Sunday, August 1, 2010


My child is on the brink of becoming a 3 year-old. And I'm not gonna lie to ya - up until now, I've had it fairly easy. She was an early self-soother, meaning she settled very nicely into the Baby Whisperer routine as an infant and learned, almost immediately, how to go to sleep on her own. She didn't waste any time learning to feed herself, and as soon as her sense of balance agreed, she was beginning to walk. Six months ago, she put up such a fight to all of my potty-training efforts that I threw in the towel (or toilet paper) and decided to wait until she was ready. I figured I'd have this mystical mommy-inuition moment where I could suddenly tell that it was time. Instead, my baby girl woke up from a Sunday afternoon nap three weeks ago, ever so casually went poo-poo on the potty, and she has been completely potty-trained ever since. So you see, I've had to do very little of the titanic struggling that most moms go through to get their children to perform the basic functions of life: sleep, eat, walk, poop.

Did I mention that she can count to 17 and say most of her ABC's?

It's no wonder that I almost feel like I'm getting ready to be a mother for the first time, all over again. I thought the walking/talking/eating/pooping thing would be tough. But this next part is scaring me to death: she has learned to reason. All of a sudden, she's spitting out these complete sentences that display an uncanny ability to understand her environment and respond with her-gasp-thoughts. It really is terrifying. I tell her that it's time for bed, and she not only tells me that she does not want to go to bed, she tells me precisely why she would like to stay up. I have this brilliant little debater, and I am ill-prepared for her arguments.

I don't want to respond with the traditional "because I said so" and "don't talk back to your mother" and "1...2...2 and 3 quarters...", but I don't know how to get the right words across to her. She was arguing with me about watching Blue's Clues Friday morning, and when I tried to explain to her that watching too much television is not a good idea, she just squirmed and wiggled and whined. Is it possible for a child's mind to be able to send arguments and not yet be capable of receiving them? Is that a verifiable developmental stage?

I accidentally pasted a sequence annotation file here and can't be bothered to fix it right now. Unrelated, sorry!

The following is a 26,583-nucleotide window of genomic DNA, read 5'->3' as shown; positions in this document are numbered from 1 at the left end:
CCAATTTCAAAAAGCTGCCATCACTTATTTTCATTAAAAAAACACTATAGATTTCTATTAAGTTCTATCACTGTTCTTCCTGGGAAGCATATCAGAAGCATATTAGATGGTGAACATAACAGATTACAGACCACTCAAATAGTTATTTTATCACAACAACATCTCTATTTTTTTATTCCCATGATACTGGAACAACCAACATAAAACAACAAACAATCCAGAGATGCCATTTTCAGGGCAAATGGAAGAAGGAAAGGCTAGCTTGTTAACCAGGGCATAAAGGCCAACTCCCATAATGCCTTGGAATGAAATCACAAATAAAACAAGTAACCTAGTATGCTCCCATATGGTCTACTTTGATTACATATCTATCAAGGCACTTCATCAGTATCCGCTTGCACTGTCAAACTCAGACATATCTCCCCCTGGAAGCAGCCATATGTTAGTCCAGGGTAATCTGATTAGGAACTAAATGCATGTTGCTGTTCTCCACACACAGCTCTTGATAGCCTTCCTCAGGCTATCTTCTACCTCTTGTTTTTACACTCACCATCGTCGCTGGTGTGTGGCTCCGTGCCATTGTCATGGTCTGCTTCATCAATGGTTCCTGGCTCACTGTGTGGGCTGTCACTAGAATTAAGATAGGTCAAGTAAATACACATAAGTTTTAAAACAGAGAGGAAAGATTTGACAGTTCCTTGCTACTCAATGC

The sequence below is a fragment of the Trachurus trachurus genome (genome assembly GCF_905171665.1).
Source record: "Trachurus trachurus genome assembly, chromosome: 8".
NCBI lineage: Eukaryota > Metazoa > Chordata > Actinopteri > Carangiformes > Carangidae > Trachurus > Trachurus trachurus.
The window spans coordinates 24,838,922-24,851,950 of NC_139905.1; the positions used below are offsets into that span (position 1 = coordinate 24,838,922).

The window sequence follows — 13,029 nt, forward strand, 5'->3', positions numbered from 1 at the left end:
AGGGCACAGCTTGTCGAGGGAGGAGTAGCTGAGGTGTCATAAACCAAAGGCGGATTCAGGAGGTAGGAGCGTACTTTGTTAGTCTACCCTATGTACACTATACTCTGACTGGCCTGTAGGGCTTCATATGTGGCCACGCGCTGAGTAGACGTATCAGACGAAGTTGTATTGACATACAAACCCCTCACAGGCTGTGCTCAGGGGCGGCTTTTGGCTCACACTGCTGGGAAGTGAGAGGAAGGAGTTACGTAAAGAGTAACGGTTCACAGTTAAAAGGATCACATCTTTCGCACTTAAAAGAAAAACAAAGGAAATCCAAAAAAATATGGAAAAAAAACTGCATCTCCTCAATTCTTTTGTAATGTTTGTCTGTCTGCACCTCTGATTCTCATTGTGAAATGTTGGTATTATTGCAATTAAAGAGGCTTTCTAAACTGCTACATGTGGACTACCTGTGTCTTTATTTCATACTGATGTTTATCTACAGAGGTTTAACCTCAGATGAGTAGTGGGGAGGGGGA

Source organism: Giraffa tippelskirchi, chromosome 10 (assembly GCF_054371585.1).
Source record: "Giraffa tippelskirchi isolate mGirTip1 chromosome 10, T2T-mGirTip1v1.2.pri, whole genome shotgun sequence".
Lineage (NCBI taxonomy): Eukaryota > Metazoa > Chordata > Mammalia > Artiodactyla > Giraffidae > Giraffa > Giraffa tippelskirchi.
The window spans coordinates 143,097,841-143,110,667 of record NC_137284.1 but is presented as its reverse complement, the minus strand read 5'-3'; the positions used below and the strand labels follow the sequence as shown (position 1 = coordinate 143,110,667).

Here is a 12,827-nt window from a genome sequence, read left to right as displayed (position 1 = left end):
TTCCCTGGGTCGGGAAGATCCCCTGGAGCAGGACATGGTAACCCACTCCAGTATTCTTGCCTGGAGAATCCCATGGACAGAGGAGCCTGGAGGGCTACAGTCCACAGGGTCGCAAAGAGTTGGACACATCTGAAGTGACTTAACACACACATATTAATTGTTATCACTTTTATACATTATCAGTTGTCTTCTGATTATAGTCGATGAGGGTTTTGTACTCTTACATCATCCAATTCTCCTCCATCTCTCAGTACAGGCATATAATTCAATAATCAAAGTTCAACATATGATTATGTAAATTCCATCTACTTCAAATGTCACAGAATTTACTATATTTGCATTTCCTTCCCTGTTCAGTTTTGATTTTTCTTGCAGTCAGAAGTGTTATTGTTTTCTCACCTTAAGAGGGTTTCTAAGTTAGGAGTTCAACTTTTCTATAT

You know, before they begin to speak full sentences and show powers of deduction and reasoning, you talk to them like they're still part-baby, part-child. You wonder how much is getting through, how much is making an much will be remembered. Almost like you're talking to someone who you think might speak a little bit of English, maybe. And when the part-baby grows up and English is no longer a second language, the realization of your words' weight is staggering. All of a sudden you're unwittingly shouting every word through a megaphone into a room the size of a shoebox. I'm dissecting everything I say to her. When I told her to sit down, was I too harsh? When she asked me for some milk, did I act put out that she needed me? Can she tell that I'm frazzled tonight? Am I smothering her with affection? Am I endangering her sense of security? Does she feel loved?

Mercy. Seriously. I need it. I'm asking for a double portion in the days to come. I breezed through the weeks that leave many moms in a tearful, tired, poo-covered heap. The fact that I breezed through them on the wings of grace is not lost on me. Something tells me I won't breeze through this next part. And that's okay - I want to welcome every new season in my sweet daughter's life. So as I stare at her in wonder, I remember that God is just as faithful today as He was on the day that I had Olivia. He is just as loving, just as powerful, just as generous. And I learn to hold on...

Prayers for this Child
Sara Groves

I do not know how I am to pray for this child
as a mother I don't want my baby denied
but in the waiting in the waiting
I learned

every instinct in me wants to shield him from pain
take the arrows of misery heartache and blame
but in the sorrow in the sorrow
I learned to hold on

I only have two eyes - be all seeing
I only have two hands - be everywhere
I do not know enough - to be all knowing
I give this baby up into your care

I do not know how, how to pray for this child
I want to guard her from everything wicked and wild
but in the trial in the trial
I learned to hold on
And in the trial, in the trial
I learned to hold on to the heart of God


sarabethjones said...

Loved reading this - I can forget the feeling of those little girl days. What doesn't change is the always facing something new...and facing yourself each time as well. :) said...

Oh, Andrea--how wonderful that your little girl has the same "gift of words" that you do!!